Eva Colombo, Means of escape, fifth chapter: The roses and the new dress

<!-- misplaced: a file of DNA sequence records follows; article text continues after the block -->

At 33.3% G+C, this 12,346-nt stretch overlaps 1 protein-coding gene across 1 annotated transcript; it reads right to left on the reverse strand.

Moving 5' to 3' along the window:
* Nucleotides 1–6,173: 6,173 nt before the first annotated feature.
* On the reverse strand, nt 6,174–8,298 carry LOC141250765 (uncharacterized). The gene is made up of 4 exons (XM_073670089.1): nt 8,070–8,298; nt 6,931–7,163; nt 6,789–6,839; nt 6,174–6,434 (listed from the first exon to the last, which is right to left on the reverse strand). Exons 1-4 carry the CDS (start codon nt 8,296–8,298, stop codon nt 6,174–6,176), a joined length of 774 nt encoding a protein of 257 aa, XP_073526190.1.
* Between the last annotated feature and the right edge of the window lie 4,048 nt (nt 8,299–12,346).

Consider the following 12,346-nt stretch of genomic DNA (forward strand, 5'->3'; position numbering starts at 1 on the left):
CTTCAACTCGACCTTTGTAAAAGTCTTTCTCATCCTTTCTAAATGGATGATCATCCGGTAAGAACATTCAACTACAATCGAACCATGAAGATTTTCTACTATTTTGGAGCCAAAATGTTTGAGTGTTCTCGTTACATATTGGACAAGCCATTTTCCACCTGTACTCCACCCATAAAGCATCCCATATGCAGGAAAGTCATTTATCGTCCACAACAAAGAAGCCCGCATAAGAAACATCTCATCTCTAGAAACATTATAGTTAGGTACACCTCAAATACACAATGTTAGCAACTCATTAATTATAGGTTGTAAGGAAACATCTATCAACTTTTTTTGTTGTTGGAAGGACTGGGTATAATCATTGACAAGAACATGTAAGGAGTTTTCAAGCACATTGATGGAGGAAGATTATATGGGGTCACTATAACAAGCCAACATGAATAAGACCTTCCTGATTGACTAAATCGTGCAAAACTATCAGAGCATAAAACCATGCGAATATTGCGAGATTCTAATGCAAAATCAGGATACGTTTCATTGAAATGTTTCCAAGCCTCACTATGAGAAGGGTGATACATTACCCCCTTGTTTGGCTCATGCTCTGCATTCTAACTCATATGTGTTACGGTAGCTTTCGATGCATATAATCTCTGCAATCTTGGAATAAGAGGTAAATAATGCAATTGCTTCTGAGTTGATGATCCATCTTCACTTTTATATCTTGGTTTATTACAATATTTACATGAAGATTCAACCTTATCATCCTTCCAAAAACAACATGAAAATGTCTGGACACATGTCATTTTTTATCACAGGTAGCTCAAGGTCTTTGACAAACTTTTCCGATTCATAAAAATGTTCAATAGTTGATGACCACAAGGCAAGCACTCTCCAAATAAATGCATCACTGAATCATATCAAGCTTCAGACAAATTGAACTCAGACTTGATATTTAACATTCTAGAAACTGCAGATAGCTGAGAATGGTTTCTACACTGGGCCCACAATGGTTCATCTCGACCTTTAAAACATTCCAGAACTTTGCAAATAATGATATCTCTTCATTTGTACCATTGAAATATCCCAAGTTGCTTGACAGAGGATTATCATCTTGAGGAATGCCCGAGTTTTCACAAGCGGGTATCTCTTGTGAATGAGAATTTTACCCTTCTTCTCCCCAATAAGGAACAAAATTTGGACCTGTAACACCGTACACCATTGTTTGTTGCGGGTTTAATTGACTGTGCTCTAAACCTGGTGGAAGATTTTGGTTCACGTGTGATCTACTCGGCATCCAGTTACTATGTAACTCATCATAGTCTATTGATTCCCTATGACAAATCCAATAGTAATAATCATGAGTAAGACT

You’re sleeping, you’re not dead. I’m sure of this, you can’t die. In Jan Toorop’s painting The vagabonds you’re sleeping under a willow. At the evening twilight the sky was a dim glimmer under a cope of black clouds: it was going to rain and you sheltered yourself under that willow, you sat on the moss. The moss was so tender and the lullaby of the willow’s leafy branches so sweet that you fell asleep. The moss was so green and the willow so luxuriant that you didn’t realize you was falling asleep in a graveyard. At nightfall the vagabonds gone out of their graves since they were unable to stand anymore the stench of their dead souls. During the day they don’t pay attention to that stench, they have something else in mind: making money over money. But at night their dead souls torment them forcing them to crawl out of the graves and to rove seeking the soul of someone else, to rove trying to buy or to steal the soul of someone else. Now they’ve notice you asleep there, right in the middle of their graveyard and they crave for your soul. But a woman watches over you: she wears a cope black as the clouds but under that cope glimmers a dress candid as the dawn’s light after a rainy night. She gazes at the vagabonds with her huge dark eyes so that into the abyss of her eyes the horror shall fall and die. She has placed on your hair a wonderful red thorn – less rose so that its scent should prevent the stench of the vagabonds dead souls from poisoning you. She has placed on your blue dress some white roses with long thorny stems: what has the power of revivifying the soul costs sacrifice and the vagabonds are used to regard at sacrifice as something worthless, they wouldn’t let those thorns wound their hands. They tear to shreds your blue dress but the thorns of the white roses prevent their rapacious hands from seizing your soul. At the morning twilight the vagabonds will go back to their graves and the woman who watches over you will dress you with a dress made of the same material of her own dress, the touch of her tapering fingers will be so delicate that it will not rouse you. At dawn the woman who has watched over you will fade into the candid light and you will wake up wearing a lovely new dress, a candid dress with black sleeves. But you won’t pay attention to your new candid dress since you won’t remember your blue dress of the evening before, you won’t remember anything. You will only know that you have to resume your path. You will be about to go up a stairway when a scent will attract your attention. Yes, it will happen exactly as in that Waterhouse’s painting, The shrine. The scent will come from a shrine on the edge of the path, a shrine built to honour someone who has been made sacred by sacrifice. But you will pay attention only to some roses into some small blue vases, blue as that dress of yours which has been torn by the vagabonds. But you won’t remember that blue dress, you won’t remember anything. You will bend over the roses and you will know only that you love their scent, you will know only that you are alive. You will resume your path and you will go up the stairway looking at the glimmer of the sky through the trees. And your black sleeves will be as the black branches of a willow during a rainy night, and your candid dress will be as the dawn’s light after a rainy night.